YOUR MOTHER WANTS IT
I told my father not to take out a second mortgage
to buy that above-ground swimming pool.
The boon times wouldn’t last, I said,
and if we went in too deep we wouldn’t make it.
He listened to what I had to say,
then told me, “Well, your mother wants it.”
I reminded him she also wanted to play Bingo
seven nights every week all year long.
She wanted expensive rugs for each room,
new furniture, a video cassette library.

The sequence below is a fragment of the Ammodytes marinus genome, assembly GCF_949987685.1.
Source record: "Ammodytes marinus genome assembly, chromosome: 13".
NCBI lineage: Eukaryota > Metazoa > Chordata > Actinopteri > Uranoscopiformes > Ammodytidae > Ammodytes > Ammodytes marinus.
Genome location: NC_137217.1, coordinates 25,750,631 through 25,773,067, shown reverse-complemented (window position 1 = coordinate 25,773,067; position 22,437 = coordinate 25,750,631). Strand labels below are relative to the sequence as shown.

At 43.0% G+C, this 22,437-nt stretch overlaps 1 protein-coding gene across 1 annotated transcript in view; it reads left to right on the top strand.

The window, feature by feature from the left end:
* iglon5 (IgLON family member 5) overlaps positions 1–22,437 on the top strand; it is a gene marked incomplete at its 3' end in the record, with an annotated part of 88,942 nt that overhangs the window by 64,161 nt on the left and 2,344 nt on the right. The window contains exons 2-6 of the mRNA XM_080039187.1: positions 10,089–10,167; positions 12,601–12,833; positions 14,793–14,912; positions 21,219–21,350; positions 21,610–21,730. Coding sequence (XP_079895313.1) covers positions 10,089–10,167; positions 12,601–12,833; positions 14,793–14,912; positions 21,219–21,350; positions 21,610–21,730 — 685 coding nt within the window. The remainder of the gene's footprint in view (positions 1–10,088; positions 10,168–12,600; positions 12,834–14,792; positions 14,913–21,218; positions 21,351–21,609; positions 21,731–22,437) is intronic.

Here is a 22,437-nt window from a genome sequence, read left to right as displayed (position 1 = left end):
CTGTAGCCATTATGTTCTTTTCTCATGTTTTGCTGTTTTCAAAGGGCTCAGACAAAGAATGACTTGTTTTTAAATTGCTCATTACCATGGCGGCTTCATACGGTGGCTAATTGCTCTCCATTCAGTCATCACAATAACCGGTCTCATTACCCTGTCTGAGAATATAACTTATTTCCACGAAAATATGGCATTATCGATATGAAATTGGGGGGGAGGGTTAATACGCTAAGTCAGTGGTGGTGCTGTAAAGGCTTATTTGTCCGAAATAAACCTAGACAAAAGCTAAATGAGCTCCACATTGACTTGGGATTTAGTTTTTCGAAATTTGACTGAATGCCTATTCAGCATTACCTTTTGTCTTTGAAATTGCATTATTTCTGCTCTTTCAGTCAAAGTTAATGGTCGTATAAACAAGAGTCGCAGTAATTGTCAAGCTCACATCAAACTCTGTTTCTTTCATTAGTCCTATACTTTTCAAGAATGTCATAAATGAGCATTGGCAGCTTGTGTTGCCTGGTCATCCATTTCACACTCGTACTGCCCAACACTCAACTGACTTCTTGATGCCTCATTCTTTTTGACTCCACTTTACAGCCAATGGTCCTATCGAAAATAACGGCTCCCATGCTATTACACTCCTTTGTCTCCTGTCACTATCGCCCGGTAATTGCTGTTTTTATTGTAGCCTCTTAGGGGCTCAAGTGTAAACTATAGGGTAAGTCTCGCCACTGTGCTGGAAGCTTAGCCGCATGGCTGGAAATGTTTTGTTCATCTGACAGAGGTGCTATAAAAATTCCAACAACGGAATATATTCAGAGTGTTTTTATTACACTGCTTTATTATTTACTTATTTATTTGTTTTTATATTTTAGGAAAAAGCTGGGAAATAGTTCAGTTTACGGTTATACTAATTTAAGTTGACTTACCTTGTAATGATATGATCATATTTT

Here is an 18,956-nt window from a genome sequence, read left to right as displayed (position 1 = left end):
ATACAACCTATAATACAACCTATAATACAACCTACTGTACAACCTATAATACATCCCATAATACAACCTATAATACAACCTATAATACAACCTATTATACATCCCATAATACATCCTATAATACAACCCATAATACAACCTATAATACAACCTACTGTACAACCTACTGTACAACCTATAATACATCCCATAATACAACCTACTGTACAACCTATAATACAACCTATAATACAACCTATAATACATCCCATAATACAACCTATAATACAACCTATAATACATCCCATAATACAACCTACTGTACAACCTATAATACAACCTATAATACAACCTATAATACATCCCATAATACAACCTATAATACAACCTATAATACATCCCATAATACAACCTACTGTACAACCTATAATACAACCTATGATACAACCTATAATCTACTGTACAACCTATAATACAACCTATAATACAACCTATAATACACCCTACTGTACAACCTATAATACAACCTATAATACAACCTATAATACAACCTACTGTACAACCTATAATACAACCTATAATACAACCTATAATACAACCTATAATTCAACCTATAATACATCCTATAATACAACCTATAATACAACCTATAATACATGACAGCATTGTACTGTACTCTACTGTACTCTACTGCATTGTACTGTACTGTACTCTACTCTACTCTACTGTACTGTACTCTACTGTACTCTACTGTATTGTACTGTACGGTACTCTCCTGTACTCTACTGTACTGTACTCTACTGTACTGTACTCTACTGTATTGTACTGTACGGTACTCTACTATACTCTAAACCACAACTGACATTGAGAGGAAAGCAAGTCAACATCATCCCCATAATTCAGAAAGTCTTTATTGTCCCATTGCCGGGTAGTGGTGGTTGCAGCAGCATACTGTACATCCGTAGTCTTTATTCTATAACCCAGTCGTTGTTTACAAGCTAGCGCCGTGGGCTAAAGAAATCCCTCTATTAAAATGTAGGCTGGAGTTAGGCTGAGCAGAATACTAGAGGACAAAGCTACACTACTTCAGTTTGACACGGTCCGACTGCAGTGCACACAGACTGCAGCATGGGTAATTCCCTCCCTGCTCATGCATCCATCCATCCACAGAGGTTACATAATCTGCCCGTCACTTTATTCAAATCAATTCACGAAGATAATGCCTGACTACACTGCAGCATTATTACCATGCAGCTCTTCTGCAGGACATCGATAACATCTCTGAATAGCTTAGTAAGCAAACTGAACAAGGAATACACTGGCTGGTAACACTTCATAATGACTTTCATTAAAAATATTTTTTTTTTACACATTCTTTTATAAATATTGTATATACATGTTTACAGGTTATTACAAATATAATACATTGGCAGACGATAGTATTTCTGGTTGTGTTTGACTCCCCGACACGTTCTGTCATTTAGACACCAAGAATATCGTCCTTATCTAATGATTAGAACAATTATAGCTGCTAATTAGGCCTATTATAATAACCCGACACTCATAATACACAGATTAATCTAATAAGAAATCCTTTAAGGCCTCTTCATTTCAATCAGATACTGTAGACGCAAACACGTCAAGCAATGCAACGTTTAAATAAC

“Wait until you’re married,” he told me.
Later, with everything collapsing around us,
my father checked the pH in that pool,
holding a vial up to sunlight,
as if it he might find the right chemical balance
to save our house, his life’s work.
He could never get it right.
The chlorine was strong enough to gag you.
If my mother ever went in the pool, I didn’t see it.
The only person I saw get into that pool,
after that first summer, was my father,
wading around to remove fallen leaves.
My parents sold our house for half its worth.
When those new owners moved in,
first thing they did was tear down the pool.
I noticed it was gone when I walked by
the second of three times I was homeless.